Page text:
Synopsis. In this analysis of diabetic patients, the investigators showed that pomegranate juice improved ability of macrophages (immune-response cells) to absorb low-density lipids, indicating this effect may inhibit atherosclerosis development. The authors concluded that pomegranate juice consumption over 3 months may help diabetic patients by lowering oxidative stress that often leads to vascular disease during diabetes.

13. Sumner MD, Elliott-Eller M, Weidner G, Daubenmier JJ, Chew MH, Marlin R, Raisin CJ, Ornish D.

The Preventive Medicine Research Institute, Sausalito, California, USA.

Effects of pomegranate juice consumption on myocardial perfusion in patients with coronary heart disease.

Am J Cardiol. 2005 Sep 15;96(6):810-4.

Abstract. Pomegranate juice contains antioxidants such as soluble polyphenols, tannins, and anthocyanins and may have antiatherosclerotic properties. However, no study has investigated the effects of pomegranate juice on patients who have ischemic coronary heart disease (CHD). We investigated whether daily consumption of pomegranate juice for 3 months would affect myocardial perfusion in 45 patients who had CHD and myocardial ischemia in a randomized, placebo-controlled, double-blind study. Patients were randomly assigned into 1 of 2 groups: a pomegranate juice group (240 ml/day) or a placebo group that drank a beverage of similar caloric content, amount, flavor, and color. Participants underwent electrocardiographic-gated myocardial perfusion single-photon emission computed tomographic technetium-99m tetrofosmin scintigraphy at rest and during stress at baseline and 3 months. Visual scoring of images using standardized segmentation and nomenclature (17 segments, scale 0 to 4) was performed by a blinded independent nuclear cardiologist. To assess the amount of inducible ischemia, the summed difference score (SDS) was calculated by subtracting the summed score at rest from the summed stress score. The experimental and control groups showed similar levels of stress-induced ischemia (SDS) at baseline (p >0.05). After 3 months, the extent of stress-induced ischemia decreased in the pomegranate group (SDS -0.8 +/- 2.7) but increased in the control group (SDS 1.2 +/- 3.1, p <0.05). This benefit was observed without changes in cardiac medications, blood sugar, hemoglobin A1c, weight, or blood pressure in either group. In conclusion, daily consumption of pomegranate juice may improve stress-induced myocardial ischemia in patients who have CHD.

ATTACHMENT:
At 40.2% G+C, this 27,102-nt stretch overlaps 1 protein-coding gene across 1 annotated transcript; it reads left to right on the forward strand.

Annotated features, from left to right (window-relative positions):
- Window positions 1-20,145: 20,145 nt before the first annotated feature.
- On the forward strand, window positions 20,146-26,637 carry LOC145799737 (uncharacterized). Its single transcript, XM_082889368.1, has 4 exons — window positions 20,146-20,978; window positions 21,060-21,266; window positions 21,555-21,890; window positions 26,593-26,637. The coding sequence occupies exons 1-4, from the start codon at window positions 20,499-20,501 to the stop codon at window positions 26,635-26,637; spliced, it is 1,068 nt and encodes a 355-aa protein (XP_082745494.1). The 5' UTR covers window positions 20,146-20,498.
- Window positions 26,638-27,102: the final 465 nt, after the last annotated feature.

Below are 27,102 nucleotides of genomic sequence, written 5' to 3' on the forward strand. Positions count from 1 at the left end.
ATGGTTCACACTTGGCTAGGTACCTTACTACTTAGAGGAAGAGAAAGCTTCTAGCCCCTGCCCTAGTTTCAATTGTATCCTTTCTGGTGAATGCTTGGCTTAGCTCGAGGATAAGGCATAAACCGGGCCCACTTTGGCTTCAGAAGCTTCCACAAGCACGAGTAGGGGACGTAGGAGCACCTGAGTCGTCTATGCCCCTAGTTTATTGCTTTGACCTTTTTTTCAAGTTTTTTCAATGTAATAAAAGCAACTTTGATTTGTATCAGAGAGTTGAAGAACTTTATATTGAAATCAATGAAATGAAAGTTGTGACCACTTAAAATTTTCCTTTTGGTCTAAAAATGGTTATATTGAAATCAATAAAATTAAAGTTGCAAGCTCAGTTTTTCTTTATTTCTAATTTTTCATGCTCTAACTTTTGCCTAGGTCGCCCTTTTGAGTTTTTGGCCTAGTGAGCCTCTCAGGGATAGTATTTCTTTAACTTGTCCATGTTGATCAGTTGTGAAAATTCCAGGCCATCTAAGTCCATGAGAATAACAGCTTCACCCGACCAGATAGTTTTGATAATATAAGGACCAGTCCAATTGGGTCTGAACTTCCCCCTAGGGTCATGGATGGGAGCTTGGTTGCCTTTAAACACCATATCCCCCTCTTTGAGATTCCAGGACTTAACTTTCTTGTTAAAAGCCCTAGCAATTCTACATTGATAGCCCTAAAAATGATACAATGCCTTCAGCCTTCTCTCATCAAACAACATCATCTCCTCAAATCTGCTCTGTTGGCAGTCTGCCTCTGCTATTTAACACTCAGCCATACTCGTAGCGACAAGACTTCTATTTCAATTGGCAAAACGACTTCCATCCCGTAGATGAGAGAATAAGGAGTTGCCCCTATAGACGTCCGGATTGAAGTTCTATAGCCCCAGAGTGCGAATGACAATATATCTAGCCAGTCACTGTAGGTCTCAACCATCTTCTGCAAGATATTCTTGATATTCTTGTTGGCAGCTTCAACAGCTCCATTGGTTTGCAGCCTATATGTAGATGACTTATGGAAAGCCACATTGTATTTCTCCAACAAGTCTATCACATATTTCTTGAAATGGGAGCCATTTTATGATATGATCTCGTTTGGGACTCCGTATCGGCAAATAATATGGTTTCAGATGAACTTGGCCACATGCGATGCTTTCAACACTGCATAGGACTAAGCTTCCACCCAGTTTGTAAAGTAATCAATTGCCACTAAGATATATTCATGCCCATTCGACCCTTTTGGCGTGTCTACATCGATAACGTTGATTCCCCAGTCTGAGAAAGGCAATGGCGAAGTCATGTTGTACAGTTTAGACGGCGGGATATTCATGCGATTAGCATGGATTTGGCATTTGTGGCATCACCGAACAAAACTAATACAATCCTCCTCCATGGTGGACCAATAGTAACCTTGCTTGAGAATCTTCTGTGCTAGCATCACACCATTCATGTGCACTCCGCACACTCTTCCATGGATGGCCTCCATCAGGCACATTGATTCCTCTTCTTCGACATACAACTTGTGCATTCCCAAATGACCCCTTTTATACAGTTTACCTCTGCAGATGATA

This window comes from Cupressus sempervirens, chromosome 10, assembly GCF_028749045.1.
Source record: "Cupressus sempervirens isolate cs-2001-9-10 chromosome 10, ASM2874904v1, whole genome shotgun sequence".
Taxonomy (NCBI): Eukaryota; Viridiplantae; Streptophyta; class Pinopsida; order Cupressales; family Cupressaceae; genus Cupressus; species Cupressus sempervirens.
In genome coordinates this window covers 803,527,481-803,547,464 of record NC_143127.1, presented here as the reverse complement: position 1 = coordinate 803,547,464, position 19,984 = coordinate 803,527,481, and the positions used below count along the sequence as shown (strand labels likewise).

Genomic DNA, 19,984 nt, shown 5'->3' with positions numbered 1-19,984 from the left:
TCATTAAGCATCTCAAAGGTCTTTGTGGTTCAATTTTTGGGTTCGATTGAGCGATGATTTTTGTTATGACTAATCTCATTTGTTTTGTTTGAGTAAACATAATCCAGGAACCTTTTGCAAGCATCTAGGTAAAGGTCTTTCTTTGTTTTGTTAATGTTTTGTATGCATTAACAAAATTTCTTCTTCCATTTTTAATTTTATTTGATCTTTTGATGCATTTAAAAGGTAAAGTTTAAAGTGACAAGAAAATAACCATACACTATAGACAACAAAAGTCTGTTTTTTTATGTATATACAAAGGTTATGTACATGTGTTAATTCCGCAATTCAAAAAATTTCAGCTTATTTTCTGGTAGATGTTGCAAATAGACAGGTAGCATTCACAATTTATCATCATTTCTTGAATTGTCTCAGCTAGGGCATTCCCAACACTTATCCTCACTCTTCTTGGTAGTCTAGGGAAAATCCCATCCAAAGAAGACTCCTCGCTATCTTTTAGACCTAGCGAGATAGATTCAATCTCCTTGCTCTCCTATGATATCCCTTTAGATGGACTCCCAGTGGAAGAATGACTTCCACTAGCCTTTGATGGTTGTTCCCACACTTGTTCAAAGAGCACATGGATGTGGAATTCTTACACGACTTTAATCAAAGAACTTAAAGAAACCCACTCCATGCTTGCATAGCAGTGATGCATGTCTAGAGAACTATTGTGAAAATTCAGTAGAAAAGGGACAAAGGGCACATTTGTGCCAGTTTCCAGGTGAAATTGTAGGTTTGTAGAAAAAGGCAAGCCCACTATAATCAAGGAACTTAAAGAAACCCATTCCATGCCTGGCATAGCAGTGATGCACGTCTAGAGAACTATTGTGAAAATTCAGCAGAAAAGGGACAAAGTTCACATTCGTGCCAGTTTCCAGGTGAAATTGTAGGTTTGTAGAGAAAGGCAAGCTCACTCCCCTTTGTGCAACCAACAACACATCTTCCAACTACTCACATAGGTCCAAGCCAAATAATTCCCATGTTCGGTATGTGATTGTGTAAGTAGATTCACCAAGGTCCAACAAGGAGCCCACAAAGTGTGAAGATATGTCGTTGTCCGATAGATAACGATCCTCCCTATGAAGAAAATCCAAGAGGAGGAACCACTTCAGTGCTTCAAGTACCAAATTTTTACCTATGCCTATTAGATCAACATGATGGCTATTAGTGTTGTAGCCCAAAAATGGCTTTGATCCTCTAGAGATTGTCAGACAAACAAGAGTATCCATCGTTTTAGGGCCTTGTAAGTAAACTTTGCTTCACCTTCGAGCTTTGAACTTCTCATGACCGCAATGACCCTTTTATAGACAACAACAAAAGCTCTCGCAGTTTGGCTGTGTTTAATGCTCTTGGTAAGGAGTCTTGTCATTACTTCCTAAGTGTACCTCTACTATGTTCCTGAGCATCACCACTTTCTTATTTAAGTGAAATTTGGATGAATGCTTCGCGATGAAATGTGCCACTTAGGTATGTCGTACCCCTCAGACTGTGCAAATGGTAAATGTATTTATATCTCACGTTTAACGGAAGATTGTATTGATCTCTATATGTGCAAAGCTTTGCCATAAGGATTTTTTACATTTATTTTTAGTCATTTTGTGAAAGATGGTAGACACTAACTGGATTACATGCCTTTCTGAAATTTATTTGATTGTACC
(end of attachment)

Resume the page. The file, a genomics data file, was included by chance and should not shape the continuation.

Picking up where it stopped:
Synopsis. This study examined the effect of 3 months of daily consumption of pomegranate juice on parameters of heart function in patients with heart disease. During an exercise stress test, the patients who consumed pomegranate juice had better heart performance scores and so may have improved heart function resulting from phytochemicals in pomegranate juice.

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General References

  1. Gross PM, Crown I. Is mangosteen a superfruit? Nutrient and antioxidant properties, Natural Products Information Center, in press, 2007. Update by NPICenter, http://www.npicenter.com/anm/anmviewer.asp?a=17613&z=201
  2. Nutrition data for pomegranate, http://www.nutritiondata.com/facts-C00001-01c20Ws.html
  3. PubMed, http://pubmed.gov
  4. Wikipedia on pomegranate, http://en.wikipedia.org/wiki/Pomegranate

About the Author
Paul M. Gross, Ph.D., received his doctorate in physiology from the University of Glasgow, Scotland and was a post-doctoral fellow in neuroscience at the Laboratory of Cerebral Metabolism, National Institutes of Health, Bethesda, MD. A former Research Scholar for the Heart and Stroke Foundation of Ontario, he published 85 peer-reviewed journal reports and book chapters over a 25 year career in medical science, and was recipient of the Karger Memorial Award, Switzerland, for publications on brain capillaries. Dr. Gross is on the Steering Committee of the International Berry Health Association. He is senior author of a 2006 book on the goji berry entitled Wolfberry: Nature’s Bounty of Nutrition and Health (Booksurge Publishing, Amazon.com, http://wolfberry.org/) and is publisher of The Berry Doctor's Journal, http://berrydoctor.com where the public can obtain free information on berry science and nutrition.